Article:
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IT Trends for Thursday, Oct. 9, 2003

Thursday, October 09, 2003

In This Issue


The First Step Toward Getting E-Mail Back The Way It Used to Be

As a power user of e-mail I send and/or receive somewhere between 600 and 1,000 messages on a typical work day. In today's guest column, J'e St Sauver's call for our government to do something rings a bell for me. Yes, it may be a little complicated. The do-not-call list is off and on hold, for example, due to legitimate free speech issues. (As an employee of a 501(c)(3) organization, it would make life difficult for us if we were held to the same standards as commercial organizations, partly because complying means spending money we don't have - from "profits" we don't make - on the technology to comply. On the other hand, not holding us to those standards may well constitute an infringement of the commercial speakers' free speech.) And, even if most spammers are inside the U.S., if they're making enough money, they could just move away. On the other hand, maybe that cuts into the profit margin just enough. Anyway, an astute candidate for the 2004 presidential election would be paying a lot of attention. I know that if one of the democratic candidates could point to something they had done that had effectively reduced spam, they'd likely have my vote. Heck, if even one admitted they read their own mail and understand the problem, I'd probably even bring out my checkbook! -Terry Calhoun, IT Trends Commentator, Society for College and University Planning (SCUP), University of Michigan.
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Colleges Go to New Heights to Snag Students

In light of our opinion last week about pandering to students with IT spending, it's interesting to see just how intense that pandering gets in other areas of the campus: How about 7-story climbing walls in student center atriums with hot tubs? (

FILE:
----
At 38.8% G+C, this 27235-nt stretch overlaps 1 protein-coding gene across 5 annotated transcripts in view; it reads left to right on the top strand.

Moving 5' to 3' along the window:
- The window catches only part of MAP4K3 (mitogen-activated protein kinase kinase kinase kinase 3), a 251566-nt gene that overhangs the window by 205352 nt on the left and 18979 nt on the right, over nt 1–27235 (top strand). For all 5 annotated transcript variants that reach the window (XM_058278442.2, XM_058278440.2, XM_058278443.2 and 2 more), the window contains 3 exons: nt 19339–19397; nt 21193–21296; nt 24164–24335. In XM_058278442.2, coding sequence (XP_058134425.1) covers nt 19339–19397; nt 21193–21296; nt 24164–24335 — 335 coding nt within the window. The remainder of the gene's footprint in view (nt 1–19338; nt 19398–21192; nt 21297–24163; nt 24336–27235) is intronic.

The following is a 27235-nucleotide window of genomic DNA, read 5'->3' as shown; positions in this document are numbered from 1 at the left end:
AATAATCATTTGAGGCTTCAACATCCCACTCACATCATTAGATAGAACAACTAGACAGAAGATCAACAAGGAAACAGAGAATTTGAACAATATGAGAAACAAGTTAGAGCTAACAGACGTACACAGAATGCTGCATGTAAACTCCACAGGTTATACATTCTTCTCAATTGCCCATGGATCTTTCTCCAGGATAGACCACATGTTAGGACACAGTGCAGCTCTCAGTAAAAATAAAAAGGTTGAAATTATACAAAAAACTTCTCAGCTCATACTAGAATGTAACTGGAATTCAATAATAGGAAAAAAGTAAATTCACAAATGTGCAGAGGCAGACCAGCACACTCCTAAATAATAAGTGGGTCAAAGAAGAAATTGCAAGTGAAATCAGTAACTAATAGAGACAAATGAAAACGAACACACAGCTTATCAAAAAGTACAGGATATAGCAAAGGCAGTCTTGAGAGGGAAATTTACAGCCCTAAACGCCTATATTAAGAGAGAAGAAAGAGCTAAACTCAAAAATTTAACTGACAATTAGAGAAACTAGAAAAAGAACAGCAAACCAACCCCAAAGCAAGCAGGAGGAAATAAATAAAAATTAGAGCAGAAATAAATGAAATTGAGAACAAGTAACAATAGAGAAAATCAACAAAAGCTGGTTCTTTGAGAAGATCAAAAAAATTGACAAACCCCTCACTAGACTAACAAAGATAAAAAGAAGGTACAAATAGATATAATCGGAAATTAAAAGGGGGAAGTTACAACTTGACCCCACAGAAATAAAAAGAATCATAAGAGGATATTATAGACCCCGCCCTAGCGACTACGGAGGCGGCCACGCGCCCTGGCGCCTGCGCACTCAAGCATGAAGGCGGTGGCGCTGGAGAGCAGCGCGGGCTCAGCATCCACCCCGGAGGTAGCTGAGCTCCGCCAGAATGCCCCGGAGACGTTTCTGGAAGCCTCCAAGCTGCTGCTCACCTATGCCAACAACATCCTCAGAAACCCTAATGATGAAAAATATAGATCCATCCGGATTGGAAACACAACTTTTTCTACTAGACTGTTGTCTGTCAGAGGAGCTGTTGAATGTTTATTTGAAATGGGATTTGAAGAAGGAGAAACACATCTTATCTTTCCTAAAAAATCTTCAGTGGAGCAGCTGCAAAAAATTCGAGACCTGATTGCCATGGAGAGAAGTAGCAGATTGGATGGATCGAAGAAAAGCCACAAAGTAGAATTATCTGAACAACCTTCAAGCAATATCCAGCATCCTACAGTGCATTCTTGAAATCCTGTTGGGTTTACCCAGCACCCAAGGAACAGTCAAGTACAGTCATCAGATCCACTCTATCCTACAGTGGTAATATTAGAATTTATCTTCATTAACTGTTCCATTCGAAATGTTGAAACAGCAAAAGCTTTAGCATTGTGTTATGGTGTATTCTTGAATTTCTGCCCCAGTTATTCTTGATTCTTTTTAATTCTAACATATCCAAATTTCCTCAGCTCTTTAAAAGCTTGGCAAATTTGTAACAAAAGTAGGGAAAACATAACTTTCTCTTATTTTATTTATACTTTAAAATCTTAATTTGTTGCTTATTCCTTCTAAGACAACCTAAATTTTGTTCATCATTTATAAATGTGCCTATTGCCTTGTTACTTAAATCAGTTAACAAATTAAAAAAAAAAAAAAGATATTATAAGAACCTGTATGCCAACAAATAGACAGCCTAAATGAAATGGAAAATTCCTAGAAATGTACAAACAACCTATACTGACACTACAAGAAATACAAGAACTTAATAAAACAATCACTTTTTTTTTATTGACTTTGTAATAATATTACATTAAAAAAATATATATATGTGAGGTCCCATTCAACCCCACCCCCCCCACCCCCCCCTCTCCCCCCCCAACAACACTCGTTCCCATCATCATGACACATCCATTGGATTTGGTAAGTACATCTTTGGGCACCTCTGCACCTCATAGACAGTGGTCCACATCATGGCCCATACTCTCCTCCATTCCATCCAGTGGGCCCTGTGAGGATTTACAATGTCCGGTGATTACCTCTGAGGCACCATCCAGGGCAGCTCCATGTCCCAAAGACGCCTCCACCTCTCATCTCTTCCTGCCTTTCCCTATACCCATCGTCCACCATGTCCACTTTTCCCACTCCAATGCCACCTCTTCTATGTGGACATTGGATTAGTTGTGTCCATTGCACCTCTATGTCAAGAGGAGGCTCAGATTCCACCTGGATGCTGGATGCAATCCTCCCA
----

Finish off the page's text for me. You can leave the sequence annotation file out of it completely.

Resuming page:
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New "Information Commons" at Mount Holyoke College

A space that had previously been devoted to back files of science abstracting and indexing services has been remodeled to a state-of-the-art information commons in the Miles-Smith wing of the Holyoke library. (College Street Journal)...
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Wisconsin Students Pay $2M in Technology Fees, System Wide

This quite detailed article illustrates how the dollars are charged and then allocated, along with some discussion of student discontent. (Advance-Titan)...
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Radford University IT Staff Balances Demands on Network Router

Radford's main router ran at 35-40 percent capacity most of last year; this year when the students came back it jumped to about 98 percent. Lots of brainpower went into working toward the current solutions. (The Tartan Online)...
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Some Could Be Falsely Targeted for File Sharing

Published as the RIAA moves closer to more court actions, an anonymous paper describes a number of techniques that could make it appear as if an innocent user is hosting copyrighted files; and ways to trick users into unintentionally downloading copyrighted files that they then unknowingly host (
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NSF Grant for Internet2 Connectivity G'es to Music Ensemble

The Miami Beach-Based New World Symphony will network with colleges, universities, and other institutions for connected distance music education. (NSF Office of Legislative and Public Affairs)...
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U. of Florida Restricts Peer-to-Peer Abuse in Residence Halls

The University of Florida has developed Icarus, "Integrated Computer Application for Recognizing User Services," an open-source campus-developed program that detects file sharing and first sends warnings, then disconnects students automatically. File trading has been reduced 90 percent. (Wired News)...
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Portal for Information on Business Process Outsourcing

An Internet portal for information on outsourcing business processes and information technology requirements. Contains case studies, database directories, market research, and best practices on outsourcing as a strategic business direction. Hosts a monthly online Outsourcing Journal and BPO Outsourcing Journal. Site is managed by the Everest Group, a consulting group that assists organizations in making business value improvements.